Aonuma: Oh, right, let me elaborate on that. Ocarina of Time basically has two endings of sorts; one has Link as a child and the other has him as an adult. This game, The Wind Waker, takes place a hundred years after the adult Link defeats Ganon at the end of Ocarina.
Miyamoto: This is pretty confusing for us, too. (laughs) So be careful.

Q: What do you think is the coolest thing you were able to put into Zelda that wasn't possible before the GameCube came along?
Miyamoto: Well, first off, with the shift to disc-based media, this game now has a lot of very personalized characters that all have their own behavior; the designers were able to use all the disc space to add a lot more life to the game. You can see a lot of characters moving around on the screen at the same time, each with their own animations and AI routines; these scenes are much more active now.

Q: You're probably tired of talking about the game's graphics, but do you think the new look will attract a new audience to the game, and�on the flipside�are you worried about older gamers being turned off by it?
Miyamoto: I think that people understand this after they play the game, but everyone stops caring about what the graphics are like once they start playing. People may worry about the graphics when they're just watching them, but they stop worrying about them after they sit down with it for a while.
When we make a game we don't worry about graphics as much as whether the game is of a high enough quality to appeal to lots of people. I think this game is a high-qualty title, but it's targeted equally towards both children and adults. The graphics aren't something necessarily dumbed down for kids; you'll find that the game is governed by a very strong sense of realism. You'll realize this once you try the game.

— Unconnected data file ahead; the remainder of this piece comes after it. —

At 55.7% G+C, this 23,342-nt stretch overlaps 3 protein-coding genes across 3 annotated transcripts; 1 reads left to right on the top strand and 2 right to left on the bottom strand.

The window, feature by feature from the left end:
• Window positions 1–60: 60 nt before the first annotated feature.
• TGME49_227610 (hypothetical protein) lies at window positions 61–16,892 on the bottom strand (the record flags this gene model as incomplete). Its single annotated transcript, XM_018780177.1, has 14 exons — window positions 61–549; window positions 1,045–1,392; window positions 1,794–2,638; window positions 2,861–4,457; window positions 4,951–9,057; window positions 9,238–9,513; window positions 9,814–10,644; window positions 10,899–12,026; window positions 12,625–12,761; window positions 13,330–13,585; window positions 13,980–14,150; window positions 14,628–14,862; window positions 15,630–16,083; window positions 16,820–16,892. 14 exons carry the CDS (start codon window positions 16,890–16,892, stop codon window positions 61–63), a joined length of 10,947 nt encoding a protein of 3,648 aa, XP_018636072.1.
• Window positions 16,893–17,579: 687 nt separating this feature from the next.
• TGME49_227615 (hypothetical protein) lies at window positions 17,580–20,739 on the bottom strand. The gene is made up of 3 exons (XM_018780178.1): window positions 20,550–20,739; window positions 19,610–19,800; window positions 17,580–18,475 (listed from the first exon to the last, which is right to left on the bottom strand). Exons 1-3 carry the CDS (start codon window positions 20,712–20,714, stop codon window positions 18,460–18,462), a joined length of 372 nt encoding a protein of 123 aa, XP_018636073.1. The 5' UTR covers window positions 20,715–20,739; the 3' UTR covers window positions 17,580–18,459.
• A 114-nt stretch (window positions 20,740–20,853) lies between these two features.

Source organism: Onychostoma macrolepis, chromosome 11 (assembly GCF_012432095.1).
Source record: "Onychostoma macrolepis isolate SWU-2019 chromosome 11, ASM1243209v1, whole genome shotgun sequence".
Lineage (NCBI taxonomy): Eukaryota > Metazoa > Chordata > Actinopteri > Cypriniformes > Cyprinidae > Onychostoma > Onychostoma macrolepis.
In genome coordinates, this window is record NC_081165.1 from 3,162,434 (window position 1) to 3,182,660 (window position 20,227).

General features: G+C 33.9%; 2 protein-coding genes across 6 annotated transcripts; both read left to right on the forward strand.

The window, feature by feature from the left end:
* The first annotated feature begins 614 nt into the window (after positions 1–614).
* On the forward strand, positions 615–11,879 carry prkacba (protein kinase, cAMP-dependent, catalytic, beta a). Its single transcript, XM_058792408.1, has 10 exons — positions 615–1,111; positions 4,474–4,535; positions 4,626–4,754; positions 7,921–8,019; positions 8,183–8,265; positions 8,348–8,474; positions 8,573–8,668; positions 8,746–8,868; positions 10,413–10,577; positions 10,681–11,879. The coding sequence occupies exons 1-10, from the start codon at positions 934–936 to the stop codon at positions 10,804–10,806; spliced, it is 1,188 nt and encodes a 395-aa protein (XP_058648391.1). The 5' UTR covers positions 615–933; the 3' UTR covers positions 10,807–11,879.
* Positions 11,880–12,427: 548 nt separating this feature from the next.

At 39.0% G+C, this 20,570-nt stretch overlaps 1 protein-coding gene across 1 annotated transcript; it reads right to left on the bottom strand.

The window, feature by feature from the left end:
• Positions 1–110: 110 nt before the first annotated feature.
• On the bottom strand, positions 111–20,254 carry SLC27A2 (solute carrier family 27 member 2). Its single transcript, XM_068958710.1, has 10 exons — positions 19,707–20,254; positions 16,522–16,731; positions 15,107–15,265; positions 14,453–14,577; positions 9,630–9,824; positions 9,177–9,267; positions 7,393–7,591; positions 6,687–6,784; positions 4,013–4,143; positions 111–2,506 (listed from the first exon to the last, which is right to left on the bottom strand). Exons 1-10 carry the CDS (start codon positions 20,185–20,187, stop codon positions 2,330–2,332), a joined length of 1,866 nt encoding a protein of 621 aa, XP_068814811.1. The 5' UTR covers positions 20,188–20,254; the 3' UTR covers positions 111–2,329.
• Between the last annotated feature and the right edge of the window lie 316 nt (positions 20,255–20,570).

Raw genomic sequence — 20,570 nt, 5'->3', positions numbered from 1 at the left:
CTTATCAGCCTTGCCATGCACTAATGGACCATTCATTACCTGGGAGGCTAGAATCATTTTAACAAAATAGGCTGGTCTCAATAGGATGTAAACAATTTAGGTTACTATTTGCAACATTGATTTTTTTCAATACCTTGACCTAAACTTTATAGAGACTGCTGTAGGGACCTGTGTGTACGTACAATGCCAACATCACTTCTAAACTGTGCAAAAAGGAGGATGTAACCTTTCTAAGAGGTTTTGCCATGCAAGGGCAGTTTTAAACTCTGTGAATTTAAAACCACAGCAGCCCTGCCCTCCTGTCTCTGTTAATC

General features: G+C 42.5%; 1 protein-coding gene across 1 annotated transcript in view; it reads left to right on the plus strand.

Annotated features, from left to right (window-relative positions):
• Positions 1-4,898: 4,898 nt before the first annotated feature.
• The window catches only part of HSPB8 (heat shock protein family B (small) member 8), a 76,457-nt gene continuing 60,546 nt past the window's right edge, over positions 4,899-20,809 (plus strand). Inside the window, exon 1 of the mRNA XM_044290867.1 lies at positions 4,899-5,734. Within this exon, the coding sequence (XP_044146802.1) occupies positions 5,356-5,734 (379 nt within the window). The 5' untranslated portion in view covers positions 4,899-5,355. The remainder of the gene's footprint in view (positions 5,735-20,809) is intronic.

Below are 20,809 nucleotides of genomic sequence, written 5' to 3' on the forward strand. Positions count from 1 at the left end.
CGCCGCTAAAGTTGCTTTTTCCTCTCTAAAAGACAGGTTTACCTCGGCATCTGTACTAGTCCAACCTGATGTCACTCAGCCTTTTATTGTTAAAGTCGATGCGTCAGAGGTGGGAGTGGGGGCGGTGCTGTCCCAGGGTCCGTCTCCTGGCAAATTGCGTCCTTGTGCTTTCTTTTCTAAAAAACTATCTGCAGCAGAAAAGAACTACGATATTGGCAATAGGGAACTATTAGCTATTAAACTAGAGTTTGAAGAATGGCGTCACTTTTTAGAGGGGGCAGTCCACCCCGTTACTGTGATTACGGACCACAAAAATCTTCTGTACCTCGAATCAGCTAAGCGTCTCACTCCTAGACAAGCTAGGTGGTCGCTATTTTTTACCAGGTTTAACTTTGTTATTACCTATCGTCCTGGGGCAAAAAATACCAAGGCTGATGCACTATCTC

Now, when I talk about this realism, I'm talking about the world itself. I'm not denying that a more realistic graphic tone is necessary for some games. The problem is that, the more realistic a game gets, the more jarring it is when something unrealistic happens�for example, when a character bumps into a wall or gets hurt and his facial expression doesn't change. We've tried to include very natural-looking forms of expression in this game, and we've tried to create a world where everything seems in its natural place. From that point of view, the game is very realistic.
Of course you don't have to think about all this while playing. (laughs) We just built it to be fun.

Take me to Part 2